LATE SUMMER BREAK. By Ann B. Knox. Papier-Mache Press. 162 pages. Cloth $14. Paperback $9.
ANN KNOX lives in Hancock, Maryland, teaches fiction writing at the Writer's Center in Washington, D.C., and has had her short stories published in numerous literary journals, including: Over-the-Wall, The MacGuffin, Zuzu'z Petals and Phoebe -- to name only the four with the most imaginative titles.
"Late Summer Break" contains 14 Knox stories, including one called "Magnus Isn't Here" that won the New Letters Literary Award. Magnus is a crazy mongrel dog who lives on a New Mexico ranch with a man he loves and the man's wife (the story's narrator). The wife resents the beast as the substitute for the children she cannot bear. It's a tough social issue for her.
This book's publisher -- with another imaginative title, Papier-Mache -- writes "it is our goal to identify and successfully present important social issues through enduring works of beauty, grace and strength." In Ann Knox's stories, the causes and cures of unhappy marriages (or some variation on the shortcomings of men) are often the issue. In "Roxy," a women copes with a masher in a movie theater; in "Survivors," a father signs up his 8-year-old son for Little League without consulting his wife; in "Another Mountain," a wife says of her deer-hunting husband: "Jesse's good company when we're alone, but when he's with his buddies, it's as if I'm not there." And so on like that.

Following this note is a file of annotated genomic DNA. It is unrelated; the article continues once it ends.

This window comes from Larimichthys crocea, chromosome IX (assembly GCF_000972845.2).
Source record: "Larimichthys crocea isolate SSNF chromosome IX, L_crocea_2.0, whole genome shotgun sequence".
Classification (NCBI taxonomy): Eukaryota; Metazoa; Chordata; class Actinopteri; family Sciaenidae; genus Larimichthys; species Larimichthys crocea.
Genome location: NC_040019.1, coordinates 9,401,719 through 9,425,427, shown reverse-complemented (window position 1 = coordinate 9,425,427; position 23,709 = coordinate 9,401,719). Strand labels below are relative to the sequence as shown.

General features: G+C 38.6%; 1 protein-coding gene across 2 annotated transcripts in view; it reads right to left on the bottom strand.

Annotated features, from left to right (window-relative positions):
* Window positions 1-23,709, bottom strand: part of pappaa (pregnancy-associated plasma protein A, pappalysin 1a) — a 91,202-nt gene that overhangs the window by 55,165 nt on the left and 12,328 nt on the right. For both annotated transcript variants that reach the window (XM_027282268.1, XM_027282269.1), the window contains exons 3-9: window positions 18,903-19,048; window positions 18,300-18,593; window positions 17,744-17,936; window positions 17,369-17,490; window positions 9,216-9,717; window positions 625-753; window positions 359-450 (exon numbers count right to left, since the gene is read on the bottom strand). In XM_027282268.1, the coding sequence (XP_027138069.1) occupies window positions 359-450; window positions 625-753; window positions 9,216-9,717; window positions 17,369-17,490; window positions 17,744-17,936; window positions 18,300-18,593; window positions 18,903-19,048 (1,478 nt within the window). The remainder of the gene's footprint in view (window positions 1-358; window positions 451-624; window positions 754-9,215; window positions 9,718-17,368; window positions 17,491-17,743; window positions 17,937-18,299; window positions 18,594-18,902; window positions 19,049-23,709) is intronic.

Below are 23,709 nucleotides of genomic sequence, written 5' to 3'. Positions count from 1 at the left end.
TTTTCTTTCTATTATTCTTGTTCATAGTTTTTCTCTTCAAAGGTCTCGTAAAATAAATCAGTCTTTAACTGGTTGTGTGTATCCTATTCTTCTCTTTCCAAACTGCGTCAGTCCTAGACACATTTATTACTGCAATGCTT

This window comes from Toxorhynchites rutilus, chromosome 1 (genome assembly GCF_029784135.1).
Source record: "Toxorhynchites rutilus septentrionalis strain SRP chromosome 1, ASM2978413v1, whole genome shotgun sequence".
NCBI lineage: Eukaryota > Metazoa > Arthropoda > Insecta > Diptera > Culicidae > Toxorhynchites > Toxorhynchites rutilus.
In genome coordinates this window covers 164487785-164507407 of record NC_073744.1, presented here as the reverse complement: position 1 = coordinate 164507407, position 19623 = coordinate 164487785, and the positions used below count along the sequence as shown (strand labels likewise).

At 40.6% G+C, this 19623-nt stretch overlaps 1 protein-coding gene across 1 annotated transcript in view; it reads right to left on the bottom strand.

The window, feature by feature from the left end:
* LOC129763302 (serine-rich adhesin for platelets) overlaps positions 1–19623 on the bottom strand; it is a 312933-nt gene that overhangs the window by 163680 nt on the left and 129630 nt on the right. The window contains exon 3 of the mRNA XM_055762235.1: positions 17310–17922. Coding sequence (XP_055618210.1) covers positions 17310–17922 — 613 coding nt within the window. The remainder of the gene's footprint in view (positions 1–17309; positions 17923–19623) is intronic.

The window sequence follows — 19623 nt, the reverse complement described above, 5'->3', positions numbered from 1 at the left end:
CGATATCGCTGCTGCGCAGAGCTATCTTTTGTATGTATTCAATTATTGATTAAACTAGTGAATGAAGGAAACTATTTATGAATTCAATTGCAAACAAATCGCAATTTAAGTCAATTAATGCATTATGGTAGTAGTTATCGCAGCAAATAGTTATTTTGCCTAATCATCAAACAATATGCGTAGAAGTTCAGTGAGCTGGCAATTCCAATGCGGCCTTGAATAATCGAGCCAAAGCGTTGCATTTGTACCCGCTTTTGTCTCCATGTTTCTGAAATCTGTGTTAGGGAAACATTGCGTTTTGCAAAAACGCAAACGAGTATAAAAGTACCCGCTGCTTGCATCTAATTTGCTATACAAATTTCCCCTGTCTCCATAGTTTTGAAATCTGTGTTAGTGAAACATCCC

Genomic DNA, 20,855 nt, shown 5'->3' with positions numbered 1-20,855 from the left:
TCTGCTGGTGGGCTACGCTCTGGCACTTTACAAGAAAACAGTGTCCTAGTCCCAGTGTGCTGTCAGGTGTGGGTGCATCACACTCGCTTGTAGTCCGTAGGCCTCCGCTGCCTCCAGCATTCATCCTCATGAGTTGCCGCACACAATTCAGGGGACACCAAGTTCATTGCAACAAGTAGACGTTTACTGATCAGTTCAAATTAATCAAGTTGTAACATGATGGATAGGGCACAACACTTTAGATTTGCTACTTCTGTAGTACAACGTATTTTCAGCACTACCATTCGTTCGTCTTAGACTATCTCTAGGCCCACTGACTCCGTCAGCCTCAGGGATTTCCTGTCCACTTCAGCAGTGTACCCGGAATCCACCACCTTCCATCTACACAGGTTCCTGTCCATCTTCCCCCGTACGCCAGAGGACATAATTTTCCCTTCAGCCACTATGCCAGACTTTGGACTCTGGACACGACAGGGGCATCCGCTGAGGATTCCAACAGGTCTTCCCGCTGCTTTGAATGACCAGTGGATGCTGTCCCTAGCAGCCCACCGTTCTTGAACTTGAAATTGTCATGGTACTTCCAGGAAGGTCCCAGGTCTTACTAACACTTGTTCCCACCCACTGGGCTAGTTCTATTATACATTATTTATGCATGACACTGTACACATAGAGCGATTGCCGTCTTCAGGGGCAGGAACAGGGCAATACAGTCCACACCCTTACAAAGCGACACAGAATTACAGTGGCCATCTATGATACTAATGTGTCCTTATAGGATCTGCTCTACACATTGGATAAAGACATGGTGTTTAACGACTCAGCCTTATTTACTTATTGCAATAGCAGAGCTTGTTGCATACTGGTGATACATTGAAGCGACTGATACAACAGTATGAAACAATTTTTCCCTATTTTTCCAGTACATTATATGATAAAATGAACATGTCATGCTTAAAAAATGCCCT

Ms. Knox's prose is graceful and her social issues are usually easy to grasp, but the last sentence in the title story, "Late Summer Break," is a little confusing. The setting is Maryland. A farm wife has to decide whether or not she'll spend the rest of her life with her inferior husband. She does so after they make love on a waterbed in an Eastern Shore motel. She muses:
"Clear as the silence following a blackbird's song, she knew she would always live among hills with tools she could name."
Question: what does Ms. Knox imply about "the silence following a blackbird song. . . ."? The blackbirds around my home on the Eastern Shore are predominantly crows, grackles and starlings. Their "songs" are awful screeches, and the "silence following," although it might be described as "clear," may be more appropriately thought of as "pleasant" in the sense that the silence after a loud hit on the head with a 2-by-4 is pleasant because it feels good. Is that what Ms. Knox means?
John Goodspeed writes from the Eastern Shore.